What Is Proof-of-Work?

Proof-of-work is the blockchain-based algorithm that secures many cryptocurrencies, including Bitcoin and Ethereum.
Updated Mar 9, 2022 at 8:25 p.m. UTC
Crypto Explainer+
Intermediate

Alyssa Hertig is a programmer and journalist specializing in Bitcoin and the Lightning Network. She's currently writing a book exploring the ins and outs of Bitcoin governance. Alyssa owns some BTC.

Proof-of-work is the algorithm that secures many cryptocurrencies, including Bitcoin and Ethereum. Most digital currencies have a central entity or leader keeping track of every user and how much money they have. But there’s no such leader in charge of cryptocurrencies like Bitcoin. Proof-of-work is needed to make the online currency work without a company or government running the show.

More specifically proof-of-work solves the "double-spending problem," which is trickier to solve without a leader in charge. If users can double-spend their coins, this inflates the overall supply, debasing everyone else's coins and making the currency unpredictable and worthless.

Double-spending is an issue for online transactions because digital actions are very easy to replicate, which is what makes it trivial to copy and paste a file or send an email to more than one person.

Proof-of-work makes doubling digital money very, very hard. It's much what it sounds like: "proof" that someone has done a significant amount of computations.

How proof-of-work works

Bitcoin is a blockchain, which is a shared ledger that contains a history of every Bitcoin transaction that ever took place. This blockchain, as the name suggests, is composed of blocks. Each block has the most recent transactions stored in it.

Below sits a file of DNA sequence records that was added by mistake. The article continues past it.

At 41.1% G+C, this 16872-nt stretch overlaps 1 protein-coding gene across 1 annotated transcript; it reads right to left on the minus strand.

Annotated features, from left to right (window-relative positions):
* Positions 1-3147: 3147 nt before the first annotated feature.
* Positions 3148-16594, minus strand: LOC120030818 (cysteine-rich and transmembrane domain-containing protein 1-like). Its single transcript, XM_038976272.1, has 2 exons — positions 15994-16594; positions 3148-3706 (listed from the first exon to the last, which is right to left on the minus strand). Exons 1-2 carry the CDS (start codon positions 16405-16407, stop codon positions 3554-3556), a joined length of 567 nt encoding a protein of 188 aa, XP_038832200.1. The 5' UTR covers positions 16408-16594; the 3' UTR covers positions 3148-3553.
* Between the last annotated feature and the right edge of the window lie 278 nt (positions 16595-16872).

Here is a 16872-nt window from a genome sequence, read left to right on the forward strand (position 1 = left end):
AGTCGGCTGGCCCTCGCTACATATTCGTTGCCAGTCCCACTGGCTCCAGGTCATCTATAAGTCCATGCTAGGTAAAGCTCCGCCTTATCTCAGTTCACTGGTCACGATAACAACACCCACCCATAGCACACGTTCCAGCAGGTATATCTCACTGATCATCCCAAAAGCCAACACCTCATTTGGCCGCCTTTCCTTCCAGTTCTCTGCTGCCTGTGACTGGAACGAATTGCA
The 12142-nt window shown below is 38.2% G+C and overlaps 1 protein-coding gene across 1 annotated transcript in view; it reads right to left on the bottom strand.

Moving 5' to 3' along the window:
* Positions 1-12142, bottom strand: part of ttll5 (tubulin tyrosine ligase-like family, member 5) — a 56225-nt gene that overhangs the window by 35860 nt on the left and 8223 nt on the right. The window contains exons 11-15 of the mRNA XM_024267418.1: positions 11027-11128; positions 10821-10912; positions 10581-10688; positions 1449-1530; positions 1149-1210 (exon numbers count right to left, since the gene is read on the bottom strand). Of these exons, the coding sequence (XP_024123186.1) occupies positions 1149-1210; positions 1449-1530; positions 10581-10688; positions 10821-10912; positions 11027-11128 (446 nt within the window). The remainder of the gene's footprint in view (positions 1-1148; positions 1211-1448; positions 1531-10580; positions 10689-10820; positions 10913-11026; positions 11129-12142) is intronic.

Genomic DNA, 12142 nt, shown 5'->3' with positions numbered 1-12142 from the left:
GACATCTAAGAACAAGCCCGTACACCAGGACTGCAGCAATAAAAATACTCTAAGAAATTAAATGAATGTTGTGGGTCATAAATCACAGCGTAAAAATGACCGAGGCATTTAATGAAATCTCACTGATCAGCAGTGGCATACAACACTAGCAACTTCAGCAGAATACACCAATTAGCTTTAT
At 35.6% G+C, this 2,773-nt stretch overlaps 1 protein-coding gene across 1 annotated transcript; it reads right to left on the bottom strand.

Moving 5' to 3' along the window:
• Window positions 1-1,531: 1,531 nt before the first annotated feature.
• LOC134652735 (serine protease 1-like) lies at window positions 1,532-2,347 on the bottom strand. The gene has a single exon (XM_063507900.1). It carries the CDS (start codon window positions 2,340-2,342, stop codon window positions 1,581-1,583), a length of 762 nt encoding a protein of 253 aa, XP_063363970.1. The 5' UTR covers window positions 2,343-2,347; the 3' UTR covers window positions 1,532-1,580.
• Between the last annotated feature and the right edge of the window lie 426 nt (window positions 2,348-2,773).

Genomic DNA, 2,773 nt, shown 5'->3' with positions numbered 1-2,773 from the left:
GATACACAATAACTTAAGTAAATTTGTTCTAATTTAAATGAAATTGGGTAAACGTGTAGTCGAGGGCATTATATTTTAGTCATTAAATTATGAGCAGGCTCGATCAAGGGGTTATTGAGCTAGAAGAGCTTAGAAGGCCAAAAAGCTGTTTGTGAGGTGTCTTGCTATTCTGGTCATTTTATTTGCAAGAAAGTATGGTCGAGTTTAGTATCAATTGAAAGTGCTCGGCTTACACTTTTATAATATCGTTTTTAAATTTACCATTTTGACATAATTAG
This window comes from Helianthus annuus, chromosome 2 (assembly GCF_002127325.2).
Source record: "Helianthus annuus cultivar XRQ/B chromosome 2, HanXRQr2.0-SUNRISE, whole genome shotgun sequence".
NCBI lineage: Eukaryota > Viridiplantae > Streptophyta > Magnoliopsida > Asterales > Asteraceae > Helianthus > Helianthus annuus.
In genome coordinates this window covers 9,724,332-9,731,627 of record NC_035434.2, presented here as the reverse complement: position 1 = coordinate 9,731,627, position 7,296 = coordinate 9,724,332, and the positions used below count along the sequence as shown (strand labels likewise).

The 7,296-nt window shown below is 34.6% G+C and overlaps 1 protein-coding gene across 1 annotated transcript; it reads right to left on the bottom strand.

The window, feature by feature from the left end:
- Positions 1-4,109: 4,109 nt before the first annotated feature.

Proof-of-work is a necessary part of adding new blocks to the Bitcoin blockchain. Blocks are summoned to life by miners, the players in the ecosystem who execute proof-of-work. A new block is accepted by the network each time a miner comes up with a new winning proof-of-work, which happens roughly every 10 minutes.

Finding the winning proof-of-work is so difficult the only way to provide the work miners need to win bitcoin is with expensive, specialized computers. Miners will earn bitcoin if they guess a matching computation. The more computations they churn out, the more bitcoin they are likely to earn.

What computations are the miners making exactly? In Bitcoin, miners spit out so-called "hash," which turns an input into a random-looking string of letters and numbers.

The goal of the miners is to create a hash matching Bitcoin's current "target." They must create a hash with enough zeroes in front. The probability of getting several zeros in a row is very low. But miners across the world are making trillions of such computations a second, so it takes them about 10 minutes on average to hit this target.

Whoever reaches the goal first wins a batch of bitcoin cryptocurrency. Then the Bitcoin protocol creates a new value that miners must hash, and miners start the race for finding the winning proof-of-work all over again.

Proof-of-Work FAQ

Why do miners follow the rules?

Miners earn bitcoin rewards for every block for which they find the solution. This is what drives them to mine in the first place.